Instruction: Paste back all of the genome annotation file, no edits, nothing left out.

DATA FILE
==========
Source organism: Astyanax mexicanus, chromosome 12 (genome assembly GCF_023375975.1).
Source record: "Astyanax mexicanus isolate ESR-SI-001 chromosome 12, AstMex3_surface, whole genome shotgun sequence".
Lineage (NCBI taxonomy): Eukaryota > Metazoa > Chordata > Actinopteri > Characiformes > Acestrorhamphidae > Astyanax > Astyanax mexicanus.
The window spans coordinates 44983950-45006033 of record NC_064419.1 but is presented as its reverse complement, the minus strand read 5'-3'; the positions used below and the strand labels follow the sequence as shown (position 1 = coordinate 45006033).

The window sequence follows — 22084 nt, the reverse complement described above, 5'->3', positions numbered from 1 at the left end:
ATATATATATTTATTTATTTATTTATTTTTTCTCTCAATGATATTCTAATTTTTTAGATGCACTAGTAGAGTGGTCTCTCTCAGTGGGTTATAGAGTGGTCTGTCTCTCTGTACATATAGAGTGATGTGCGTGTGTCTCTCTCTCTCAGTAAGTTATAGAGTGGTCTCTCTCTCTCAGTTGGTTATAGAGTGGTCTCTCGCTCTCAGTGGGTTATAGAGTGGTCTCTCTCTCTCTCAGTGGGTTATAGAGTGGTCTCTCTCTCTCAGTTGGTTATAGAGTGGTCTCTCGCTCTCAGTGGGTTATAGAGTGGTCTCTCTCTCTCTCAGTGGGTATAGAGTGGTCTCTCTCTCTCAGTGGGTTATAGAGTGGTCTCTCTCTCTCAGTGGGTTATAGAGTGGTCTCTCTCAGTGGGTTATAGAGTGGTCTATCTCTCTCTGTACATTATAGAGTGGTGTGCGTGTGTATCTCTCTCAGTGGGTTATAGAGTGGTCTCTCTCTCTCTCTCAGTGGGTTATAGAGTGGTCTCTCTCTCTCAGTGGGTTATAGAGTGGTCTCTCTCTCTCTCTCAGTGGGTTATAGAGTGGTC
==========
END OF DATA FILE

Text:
Source organism: Astyanax mexicanus, chromosome 12 (genome assembly GCF_023375975.1).
Source record: "Astyanax mexicanus isolate ESR-SI-001 chromosome 12, AstMex3_surface, whole genome shotgun sequence".
Lineage (NCBI taxonomy): Eukaryota > Metazoa > Chordata > Actinopteri > Characiformes > Acestrorhamphidae > Astyanax > Astyanax mexicanus.
The window spans coordinates 44983950-45006033 of record NC_064419.1 but is presented as its reverse complement, the minus strand read 5'-3'; the positions used below and the strand labels follow the sequence as shown (position 1 = coordinate 45006033).

The window sequence follows — 22084 nt, the reverse complement described above, 5'->3', positions numbered from 1 at the left end:
ATATATATATTTATTTATTTATTTATTTTTTCTCTCAATGATATTCTAATTTTTTAGATGCACTAGTAGAGTGGTCTCTCTCAGTGGGTTATAGAGTGGTCTGTCTCTCTGTACATATAGAGTGATGTGCGTGTGTCTCTCTCTCTCAGTAAGTTATAGAGTGGTCTCTCTCTCTCAGTTGGTTATAGAGTGGTCTCTCGCTCTCAGTGGGTTATAGAGTGGTCTCTCTCTCTCTCAGTGGGTTATAGAGTGGTCTCTCTCTCTCAGTTGGTTATAGAGTGGTCTCTCGCTCTCAGTGGGTTATAGAGTGGTCTCTCTCTCTCTCAGTGGGTATAGAGTGGTCTCTCTCTCTCAGTGGGTTATAGAGTGGTCTCTCTCTCTCAGTGGGTTATAGAGTGGTCTCTCTCAGTGGGTTATAGAGTGGTCTATCTCTCTCTGTACATTATAGAGTGGTGTGCGTGTGTATCTCTCTCAGTGGGTTATAGAGTGGTCTCTCTCTCTCTCTCAGTGGGTTATAGAGTGGTCTCTCTCTCTCAGTGGGTTATAGAGTGGTCTCTCTCTCTCTCTCAGTGGGTTATAGAGTGGTC